Replying to nbruin:
Replying to kcrisman:
There is, of course, the danger that this could overwrite someone's alreadydefined variables
I think that's one of the reasons why this doesn't belong in the toplevel
var
. I could see why people would want to have a shorthand forlambda x,n: tuple(SR.symbol("%s%s"%(x,i)) for in range(n))or perhaps even
lambda x,n,m: tuple(tuple(SR.symbol("%s%s_%s"%(x,i,j)) for j in range(m)) for i in range(n))but you'd probably want to bind the result to a single symbol, say
X
, so that you can spell variables programmatically viaX[i]
orX[i][j]
. This is also the approach taken insage: R.<X>=InfinitePolynomialRing(QQ)where you need to use
X[0],X[1]
etc.In other words, generating indexed symbolic variables is probably not suitable for injection at all.
OK, it makes sense. Moreover it also answers my previous question if there is a technical reason why var
wasn't defined to work with vectors/matrices already in Sage (.. I was comparing to Matlab's sym('x', m, n)
command, but that one only returns the object, it does no injection).
I guess this is wontfix?
comment:11 followup: ↓ 13 Changed 4 years ago by
Perhaps what we want is the output of var('x', 3)
to inject the tuple x
of variables (x0, x1, x2)
. This would be in line with polynomial rings and what we do with other calls to var
.
comment:12 Changed 4 years ago by
 Commit changed from 34441b77670a1f81e57c030a2fa246b95ecbb8ae to 3d52b597053ce271b8956b84112391694c511d33
Branch pushed to git repo; I updated commit sha1. New commits:
3d52b59  prevent injecting components of x, return tuple instead

comment:13 in reply to: ↑ 11 Changed 4 years ago by
Replying to tscrim:
Perhaps what we want is the output of
var('x', 3)
to inject the tuplex
of variables(x0, x1, x2)
. This would be in line with polynomial rings and what we do with other calls tovar
.
Good, i've uploaded an attempt to implement it. Feedback welcome. The behavior is now:
sage: x = var('x', 3) sage: x (x0, x1, x2) sage: x1  NameError Traceback (most recent call last) <ipythoninput21e8a5da2185eb> in <module>() > 1 x1 NameError: name 'x1' is not defined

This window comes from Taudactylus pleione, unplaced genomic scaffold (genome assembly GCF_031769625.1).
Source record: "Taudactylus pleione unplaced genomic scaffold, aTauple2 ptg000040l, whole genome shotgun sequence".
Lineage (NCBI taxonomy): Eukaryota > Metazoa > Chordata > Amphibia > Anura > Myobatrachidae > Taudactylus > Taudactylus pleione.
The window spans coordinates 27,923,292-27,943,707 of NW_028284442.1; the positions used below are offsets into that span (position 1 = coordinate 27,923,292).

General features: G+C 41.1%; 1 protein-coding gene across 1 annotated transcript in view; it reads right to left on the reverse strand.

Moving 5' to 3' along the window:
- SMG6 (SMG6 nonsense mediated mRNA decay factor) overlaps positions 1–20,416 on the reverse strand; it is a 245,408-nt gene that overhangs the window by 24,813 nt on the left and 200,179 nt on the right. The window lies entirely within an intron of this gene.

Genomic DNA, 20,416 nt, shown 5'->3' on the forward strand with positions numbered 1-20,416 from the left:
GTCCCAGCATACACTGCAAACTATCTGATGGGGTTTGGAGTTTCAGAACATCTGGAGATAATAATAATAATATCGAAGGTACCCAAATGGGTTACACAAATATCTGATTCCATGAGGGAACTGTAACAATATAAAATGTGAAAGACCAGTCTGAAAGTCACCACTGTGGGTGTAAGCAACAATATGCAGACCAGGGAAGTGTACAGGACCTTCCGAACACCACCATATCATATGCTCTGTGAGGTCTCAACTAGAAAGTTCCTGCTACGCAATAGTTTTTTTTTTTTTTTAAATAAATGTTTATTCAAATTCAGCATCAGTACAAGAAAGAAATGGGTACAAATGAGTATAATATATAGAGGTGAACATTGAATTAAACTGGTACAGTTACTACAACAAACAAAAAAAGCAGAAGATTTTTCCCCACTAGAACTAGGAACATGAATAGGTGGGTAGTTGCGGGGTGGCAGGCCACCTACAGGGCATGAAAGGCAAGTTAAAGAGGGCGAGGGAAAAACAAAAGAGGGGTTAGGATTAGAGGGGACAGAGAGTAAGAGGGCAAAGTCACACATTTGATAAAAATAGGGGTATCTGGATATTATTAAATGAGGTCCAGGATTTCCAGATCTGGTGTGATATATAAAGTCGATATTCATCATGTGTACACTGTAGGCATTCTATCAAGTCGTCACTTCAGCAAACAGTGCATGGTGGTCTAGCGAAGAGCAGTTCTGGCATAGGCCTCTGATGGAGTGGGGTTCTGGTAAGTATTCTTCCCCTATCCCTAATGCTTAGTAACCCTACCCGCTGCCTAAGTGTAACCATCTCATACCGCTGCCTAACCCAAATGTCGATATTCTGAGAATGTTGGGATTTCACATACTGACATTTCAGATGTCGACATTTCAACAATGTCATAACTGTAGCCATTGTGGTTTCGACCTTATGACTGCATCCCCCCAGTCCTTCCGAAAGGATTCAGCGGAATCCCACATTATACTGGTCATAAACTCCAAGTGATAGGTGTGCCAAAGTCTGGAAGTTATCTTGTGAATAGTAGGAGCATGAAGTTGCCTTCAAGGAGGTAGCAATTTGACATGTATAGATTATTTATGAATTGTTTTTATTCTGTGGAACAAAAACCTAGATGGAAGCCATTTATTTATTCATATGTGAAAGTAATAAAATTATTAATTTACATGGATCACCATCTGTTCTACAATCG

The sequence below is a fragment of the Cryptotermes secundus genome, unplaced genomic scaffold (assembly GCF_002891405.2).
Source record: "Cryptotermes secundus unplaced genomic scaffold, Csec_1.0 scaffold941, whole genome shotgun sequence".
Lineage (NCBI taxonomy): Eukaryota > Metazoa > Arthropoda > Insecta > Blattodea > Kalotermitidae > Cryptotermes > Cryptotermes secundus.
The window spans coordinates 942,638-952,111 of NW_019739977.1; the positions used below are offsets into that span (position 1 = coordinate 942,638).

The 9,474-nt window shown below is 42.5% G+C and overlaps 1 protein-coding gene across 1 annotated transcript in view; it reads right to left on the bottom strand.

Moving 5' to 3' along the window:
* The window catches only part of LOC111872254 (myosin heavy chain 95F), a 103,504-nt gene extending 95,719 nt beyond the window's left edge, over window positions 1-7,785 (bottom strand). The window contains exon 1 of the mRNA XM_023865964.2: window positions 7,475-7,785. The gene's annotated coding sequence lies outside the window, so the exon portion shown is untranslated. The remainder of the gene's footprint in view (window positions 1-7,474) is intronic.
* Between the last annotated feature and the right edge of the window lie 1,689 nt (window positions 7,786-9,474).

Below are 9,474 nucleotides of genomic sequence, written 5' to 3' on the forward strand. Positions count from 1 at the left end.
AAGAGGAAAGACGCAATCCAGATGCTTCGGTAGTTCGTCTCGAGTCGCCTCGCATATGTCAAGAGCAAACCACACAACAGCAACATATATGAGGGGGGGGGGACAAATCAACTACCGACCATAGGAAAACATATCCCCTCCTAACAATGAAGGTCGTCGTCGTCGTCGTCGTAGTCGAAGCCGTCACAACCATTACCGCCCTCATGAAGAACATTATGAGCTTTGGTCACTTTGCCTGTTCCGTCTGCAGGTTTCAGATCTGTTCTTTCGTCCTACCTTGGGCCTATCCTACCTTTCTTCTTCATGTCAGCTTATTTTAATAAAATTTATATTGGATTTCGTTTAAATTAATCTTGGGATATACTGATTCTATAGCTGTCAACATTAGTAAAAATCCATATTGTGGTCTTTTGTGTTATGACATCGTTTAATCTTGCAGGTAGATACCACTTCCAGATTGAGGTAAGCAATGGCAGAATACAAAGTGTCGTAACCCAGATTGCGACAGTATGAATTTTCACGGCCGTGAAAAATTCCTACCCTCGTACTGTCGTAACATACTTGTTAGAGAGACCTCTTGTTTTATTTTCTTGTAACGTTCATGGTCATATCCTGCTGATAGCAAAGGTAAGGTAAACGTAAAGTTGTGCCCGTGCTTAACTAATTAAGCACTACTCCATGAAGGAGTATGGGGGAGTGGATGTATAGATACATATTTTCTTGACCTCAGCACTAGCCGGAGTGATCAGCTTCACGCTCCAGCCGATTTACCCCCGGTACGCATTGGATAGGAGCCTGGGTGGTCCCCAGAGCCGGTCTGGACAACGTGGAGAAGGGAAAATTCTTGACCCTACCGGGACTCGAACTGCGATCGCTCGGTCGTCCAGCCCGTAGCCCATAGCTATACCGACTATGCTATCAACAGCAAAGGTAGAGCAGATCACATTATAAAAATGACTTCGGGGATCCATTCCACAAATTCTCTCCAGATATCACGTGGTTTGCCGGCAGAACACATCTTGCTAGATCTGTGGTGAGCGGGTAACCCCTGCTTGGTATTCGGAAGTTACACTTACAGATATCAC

BTW this is related to #11576, a summary follows. There are pointers to use cases where this notation is useful. There are also many technical hints explaining that one would prefer to exploit Ginac's indexed expressions. There are patches, the last one with a doctests failure reported in sage 5.10.
As far as i can see, a random user would still need, currently, the convoluted a = var(','.join('a%s'%i for i in range(4))); a
, hence comparable to a = var('a', 4)
in terms of performance (?).
comment:14 in reply to: ↑ 2 ; followup: ↓ 15 Changed 4 years ago by
Instead of checking for a string and assuming it's a number otherwise, I'd rather do it the other way around: check for a number with operator.index()
. If that fails, assume it's a string.
I also dislike the if num_vars > 1
: why specialcase num_vars == 0
and num_vars == 1
? There should also be a check for negative numbers like var(x, 23)
.
comment:15 in reply to: ↑ 14 ; followup: ↓ 16 Changed 4 years ago by
Hi,
Replying to jdemeyer:
Instead of checking for a string and assuming it's a number otherwise, I'd rather do it the other way around: check for a number with
operator.index()
. If that fails, assume it's a string.
do you mean if hasattr(args[1], '__index__')
?
I also dislike the
if num_vars > 1
: why specialcasenum_vars == 0
andnum_vars == 1
? There should also be a check for negative numbers likevar(x, 23)
.
this was intended for the case var('x', 1)
, which should return i suppose x0
. in this situation, passing a list is wrong because the command SR.var(['x0'])